Court Revives Misconduct Charges Tied to Probe of Police Shooting

ALBANY, N.Y. (CN) – Reinstating charges against a former prosecutor said to have withheld evidence in the probe of a police officer who shot and killed an unarmed man, a New York appeals court on Thursday upheld a new policy adopted in the wake of Black Lives Matter protests.

“Today’s decision is a big win in our efforts to ensure that justice is served and that no person, including elected officials, is above the law,” New York Attorney General Letitia James said, announcing the decision.

The case stems from the fatal shooting of Edson Thevenin in April 2016 by Sergeant Randall French with the Troy Police Department, following a car chase. Rensselaer County District Attorney Joel Abelove convened a grand jury to investigate, only to find himself charged instead by the state when that grand jury found that French’s use of force had been justified.

Prosecutors say Abelove rigged the French investigation by withholding material evidence and allowing French to testify before a grand jury without waiving immunity.

Though Abelove secured the dismissal of his indictment by challenging the state’s jurisdiction, the Third Judicial Department of the New York Appellate Division reversed Thursday, finding Abelove’s prosecution justified by executive orders put in place by Governor Andrew Cuomo.

“The Legislature … statutorily gave power to the Governor to call upon [the Office of the Attorney General] to conduct investigations,” Justice Robert Mulvaney wrote for a four-person panel. “That the statute and executive order must necessarily work in tandem does not diminish or eliminate the statute as a source of authority for OAG to conduct the investigation.”

Cuomo passed the first of the underlying executive orders in 2015, responding in part to protests over the nonindictment of a Staten Island police officer who killed Eric Garner.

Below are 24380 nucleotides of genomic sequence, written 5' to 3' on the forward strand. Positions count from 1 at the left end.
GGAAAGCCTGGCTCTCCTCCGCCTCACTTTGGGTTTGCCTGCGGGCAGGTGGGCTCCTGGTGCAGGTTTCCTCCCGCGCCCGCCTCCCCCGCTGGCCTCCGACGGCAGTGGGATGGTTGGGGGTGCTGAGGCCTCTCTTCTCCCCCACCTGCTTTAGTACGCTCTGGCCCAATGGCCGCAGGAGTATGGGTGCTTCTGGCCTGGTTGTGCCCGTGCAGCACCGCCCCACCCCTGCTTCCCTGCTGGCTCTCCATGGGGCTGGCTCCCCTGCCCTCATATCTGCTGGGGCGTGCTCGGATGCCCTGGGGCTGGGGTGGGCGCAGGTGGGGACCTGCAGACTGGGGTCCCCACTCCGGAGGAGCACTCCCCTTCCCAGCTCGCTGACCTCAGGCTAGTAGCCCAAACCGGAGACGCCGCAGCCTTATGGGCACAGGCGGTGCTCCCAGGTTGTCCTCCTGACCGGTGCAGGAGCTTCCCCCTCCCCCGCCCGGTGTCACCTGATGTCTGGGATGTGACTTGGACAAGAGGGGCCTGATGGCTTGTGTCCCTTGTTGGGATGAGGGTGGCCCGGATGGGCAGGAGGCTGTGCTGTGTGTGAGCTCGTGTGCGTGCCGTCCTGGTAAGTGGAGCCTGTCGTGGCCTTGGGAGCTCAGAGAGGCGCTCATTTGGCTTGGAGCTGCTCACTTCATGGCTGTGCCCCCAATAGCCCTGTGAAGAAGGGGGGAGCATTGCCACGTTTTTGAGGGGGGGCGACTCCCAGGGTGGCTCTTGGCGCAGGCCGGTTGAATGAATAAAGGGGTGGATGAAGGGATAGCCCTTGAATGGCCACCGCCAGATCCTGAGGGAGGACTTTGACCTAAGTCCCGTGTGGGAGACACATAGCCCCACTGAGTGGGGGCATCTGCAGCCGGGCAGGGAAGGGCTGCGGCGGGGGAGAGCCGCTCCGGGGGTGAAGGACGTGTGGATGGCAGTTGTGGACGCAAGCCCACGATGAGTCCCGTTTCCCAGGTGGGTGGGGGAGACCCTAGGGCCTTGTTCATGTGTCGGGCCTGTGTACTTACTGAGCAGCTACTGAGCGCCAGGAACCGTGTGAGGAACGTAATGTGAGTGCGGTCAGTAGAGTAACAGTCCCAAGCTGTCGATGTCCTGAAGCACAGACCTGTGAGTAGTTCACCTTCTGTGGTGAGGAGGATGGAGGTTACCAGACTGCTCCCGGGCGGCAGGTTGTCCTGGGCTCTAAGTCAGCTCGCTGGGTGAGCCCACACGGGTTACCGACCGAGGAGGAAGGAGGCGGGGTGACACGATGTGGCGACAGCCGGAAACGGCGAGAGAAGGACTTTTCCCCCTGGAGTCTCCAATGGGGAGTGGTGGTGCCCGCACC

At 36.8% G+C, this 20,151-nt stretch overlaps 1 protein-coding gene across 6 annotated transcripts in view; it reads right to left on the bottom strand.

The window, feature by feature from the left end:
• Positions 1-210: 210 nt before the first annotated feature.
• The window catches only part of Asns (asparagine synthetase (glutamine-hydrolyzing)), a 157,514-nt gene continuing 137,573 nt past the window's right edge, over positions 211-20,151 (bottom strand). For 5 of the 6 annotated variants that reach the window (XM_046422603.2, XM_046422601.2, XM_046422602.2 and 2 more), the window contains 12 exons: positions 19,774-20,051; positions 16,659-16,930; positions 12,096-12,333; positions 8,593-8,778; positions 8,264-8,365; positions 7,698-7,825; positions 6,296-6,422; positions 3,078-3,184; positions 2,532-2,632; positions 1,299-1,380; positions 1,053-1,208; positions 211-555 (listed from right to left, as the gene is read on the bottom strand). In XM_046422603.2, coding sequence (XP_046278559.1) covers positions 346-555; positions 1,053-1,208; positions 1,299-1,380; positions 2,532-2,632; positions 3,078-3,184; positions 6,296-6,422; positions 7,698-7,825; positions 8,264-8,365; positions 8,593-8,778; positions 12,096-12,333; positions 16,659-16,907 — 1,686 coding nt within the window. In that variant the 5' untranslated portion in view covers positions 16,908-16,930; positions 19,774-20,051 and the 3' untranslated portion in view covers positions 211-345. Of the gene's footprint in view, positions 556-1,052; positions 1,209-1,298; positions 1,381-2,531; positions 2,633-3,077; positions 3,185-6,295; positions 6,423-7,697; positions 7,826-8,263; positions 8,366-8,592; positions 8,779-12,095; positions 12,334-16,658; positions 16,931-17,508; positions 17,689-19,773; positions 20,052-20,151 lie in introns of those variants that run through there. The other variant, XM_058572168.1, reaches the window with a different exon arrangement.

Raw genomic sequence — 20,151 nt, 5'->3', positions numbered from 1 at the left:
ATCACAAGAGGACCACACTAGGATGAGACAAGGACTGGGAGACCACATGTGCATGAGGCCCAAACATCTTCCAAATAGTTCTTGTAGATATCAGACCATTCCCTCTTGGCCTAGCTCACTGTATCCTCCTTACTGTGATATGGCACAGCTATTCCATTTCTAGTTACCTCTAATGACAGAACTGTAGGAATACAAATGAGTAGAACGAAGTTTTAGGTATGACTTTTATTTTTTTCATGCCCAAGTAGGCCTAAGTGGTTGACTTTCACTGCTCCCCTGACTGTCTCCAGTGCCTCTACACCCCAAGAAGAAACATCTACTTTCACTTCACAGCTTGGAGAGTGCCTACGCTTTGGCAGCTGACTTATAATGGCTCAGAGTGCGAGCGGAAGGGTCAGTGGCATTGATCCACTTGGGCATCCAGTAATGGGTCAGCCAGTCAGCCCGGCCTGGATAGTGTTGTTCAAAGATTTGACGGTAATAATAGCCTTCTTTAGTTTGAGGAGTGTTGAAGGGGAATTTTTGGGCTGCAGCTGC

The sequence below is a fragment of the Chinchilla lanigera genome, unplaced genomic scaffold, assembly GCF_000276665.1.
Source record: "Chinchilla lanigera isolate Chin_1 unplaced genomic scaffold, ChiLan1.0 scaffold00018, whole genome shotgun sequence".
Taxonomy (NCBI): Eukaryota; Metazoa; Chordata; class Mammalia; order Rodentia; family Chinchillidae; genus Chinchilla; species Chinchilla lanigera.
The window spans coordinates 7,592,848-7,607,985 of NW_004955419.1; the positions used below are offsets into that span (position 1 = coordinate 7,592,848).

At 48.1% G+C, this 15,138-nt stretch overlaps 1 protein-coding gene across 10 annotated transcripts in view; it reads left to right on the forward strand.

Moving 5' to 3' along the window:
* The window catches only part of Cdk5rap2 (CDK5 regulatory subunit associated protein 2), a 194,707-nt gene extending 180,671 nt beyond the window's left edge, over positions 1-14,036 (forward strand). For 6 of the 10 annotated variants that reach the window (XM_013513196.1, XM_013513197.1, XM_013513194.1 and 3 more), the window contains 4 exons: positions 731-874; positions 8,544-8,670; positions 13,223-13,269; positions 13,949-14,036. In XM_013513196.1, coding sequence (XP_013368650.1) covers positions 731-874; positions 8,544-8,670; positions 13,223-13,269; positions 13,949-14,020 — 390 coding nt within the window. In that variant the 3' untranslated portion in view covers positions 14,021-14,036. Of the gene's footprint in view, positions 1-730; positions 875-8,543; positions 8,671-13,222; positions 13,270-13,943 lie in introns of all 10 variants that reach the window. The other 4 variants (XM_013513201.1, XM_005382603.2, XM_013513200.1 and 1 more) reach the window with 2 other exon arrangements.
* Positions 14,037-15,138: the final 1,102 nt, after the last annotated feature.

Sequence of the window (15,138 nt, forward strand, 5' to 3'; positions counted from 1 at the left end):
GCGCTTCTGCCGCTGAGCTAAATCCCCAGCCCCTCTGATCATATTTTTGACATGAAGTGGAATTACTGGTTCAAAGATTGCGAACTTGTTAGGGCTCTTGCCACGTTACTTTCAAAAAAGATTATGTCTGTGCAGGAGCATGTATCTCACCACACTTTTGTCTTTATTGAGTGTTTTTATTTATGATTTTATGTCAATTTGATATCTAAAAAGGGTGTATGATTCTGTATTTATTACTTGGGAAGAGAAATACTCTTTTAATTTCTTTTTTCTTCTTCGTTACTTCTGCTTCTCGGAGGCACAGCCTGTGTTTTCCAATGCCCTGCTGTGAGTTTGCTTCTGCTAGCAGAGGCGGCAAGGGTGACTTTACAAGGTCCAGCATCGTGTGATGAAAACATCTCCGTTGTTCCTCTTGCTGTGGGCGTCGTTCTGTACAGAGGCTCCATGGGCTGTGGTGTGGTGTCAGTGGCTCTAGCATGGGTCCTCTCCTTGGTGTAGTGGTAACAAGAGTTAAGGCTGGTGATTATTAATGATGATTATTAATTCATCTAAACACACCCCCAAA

Executive Order 147 appoints the state attorney general as special prosecutor in matters where a police officer kills an unarmed civilian or where, the attorney general has doubts about whether the civilian should have been considered “armed and dangerous.” 

Cuomo issued Executive Order 163 two years later, authorizing the attorney general to bring charges related to misconduct during grand jury proceedings in the Thenevin case.

Abelove was charged with two misdemeanor counts of official misconduct and one felony count of perjury.

Abelove argued that state law narrowly limits the attorney general’s investigative power, meaning that he could be prosecuted for perjury only with respect to investigations specifically delineated by the statute.

Presiding Justice Elizabeth Garry and Justices Michael Lynch and Eugene Devine concurred in Thursday’s ruling, which Attorney General James lauded.

“The grand jury found that former District Attorney Abelove abused his power and lied under oath in an attempt to sway a grand jury and impede our investigation – actions that are patently unlawful and unethical,” she said. “We look forward to continuing this case and ensuring that justice is truly served.”

Joshua Friedman, an attorney for Abelove with the firm Dreyer Boyajian, declined to comment on the ruling, citing a policy on pending litigation. Abelove’s law practice did not return a request for comment.

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